Second, James asks for the elders to also pray and use anointing oil. I believe there is power in the sharing of our concerns and in the collective strength of our petitions. It is the right thing to do, to ask others to join us in praying for our needs, our fears, and our pains. Our prayers are magnified through common petition. In the first century world, the anointing oil had two roles. It was a tangible reminder of the presence of God. Oil was used to anoint Kings, celebrate joyful moments, and aid in healing. The oil was a symbolic way of reminding people that God’s Spirit was present. But the oil also had medicinal value. It was a soothing balm that helped to heal while keeping out dangerous disease, dirt, and grime. It was one of the few medical options available at the time.
So, in my view, James was suggesting that those who were sick, should immediately call on the grace and mercy of God, acknowledging total dependency upon Him, while seeking the best medical treatment available. Surely, such an approach speaks to the present moment. From a faith perspective, here’s my advice for battling the corona virus.
First, pray… pray about your anxiety, your fears, and your situation. Pray for the safety and well-being of your family, friends, and co-workers. Ask others to join you in praying. By praying you will be reminded of the Sovereignty of God.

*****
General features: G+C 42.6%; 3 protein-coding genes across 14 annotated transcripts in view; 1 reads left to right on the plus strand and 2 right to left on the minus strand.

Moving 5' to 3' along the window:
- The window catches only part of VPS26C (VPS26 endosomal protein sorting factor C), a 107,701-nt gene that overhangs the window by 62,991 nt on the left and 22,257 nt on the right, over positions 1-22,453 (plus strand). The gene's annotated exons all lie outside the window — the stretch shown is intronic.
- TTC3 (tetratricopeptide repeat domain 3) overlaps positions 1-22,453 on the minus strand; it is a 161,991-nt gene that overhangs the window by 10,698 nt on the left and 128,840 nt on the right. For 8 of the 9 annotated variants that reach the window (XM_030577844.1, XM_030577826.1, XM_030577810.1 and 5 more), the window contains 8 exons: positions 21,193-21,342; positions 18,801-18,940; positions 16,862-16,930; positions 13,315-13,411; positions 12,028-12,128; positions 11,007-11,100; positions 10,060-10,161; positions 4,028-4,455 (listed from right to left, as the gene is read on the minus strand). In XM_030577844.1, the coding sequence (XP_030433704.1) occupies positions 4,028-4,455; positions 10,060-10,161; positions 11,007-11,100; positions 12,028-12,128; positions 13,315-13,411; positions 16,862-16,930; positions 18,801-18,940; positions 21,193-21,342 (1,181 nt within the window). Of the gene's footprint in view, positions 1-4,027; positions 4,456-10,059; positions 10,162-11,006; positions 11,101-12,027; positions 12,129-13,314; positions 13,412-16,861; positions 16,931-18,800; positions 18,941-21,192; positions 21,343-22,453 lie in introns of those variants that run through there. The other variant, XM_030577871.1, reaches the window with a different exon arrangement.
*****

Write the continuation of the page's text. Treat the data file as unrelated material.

Second, take every reasonable precaution. Do the things that the real experts are advising you to do… wash your hands, avoid large crowds, keep a proper social distance around co-workers, clean surfaces often. If you feel sick, stay home. Don’t endanger others. In other words, be smart and use your common sense. Also, be mindful of the 24/7 overload of information. It can be a bit overwhelming. Though it is important to stay informed, reserve a little time for distraction.
Third, don’t be a hero, be a helper. You are not going to win a prize for putting yourself in harm’s way. Don’t take unnecessary risks. However, do seek ways to help others. Many are running errands for the elderly. Others are self-quarantining when they suspect they might be exposed to the virus. Some are only purchasing what they need at the store, not hoarding large quantities that keep others from having what they might need. You can also help by being supportive of medical personnel, grocery store employees, and EMS workers.
And finally, let’s stick together in this battle. As people of faith, let’s lead the way. Let’s be patient. Let’s be understanding. Let’s be kind and gracious. Let’s act like citizens of this world who are also citizens of a far greater Kingdom. And let us pray that this year’s March Madness will soon find resolution.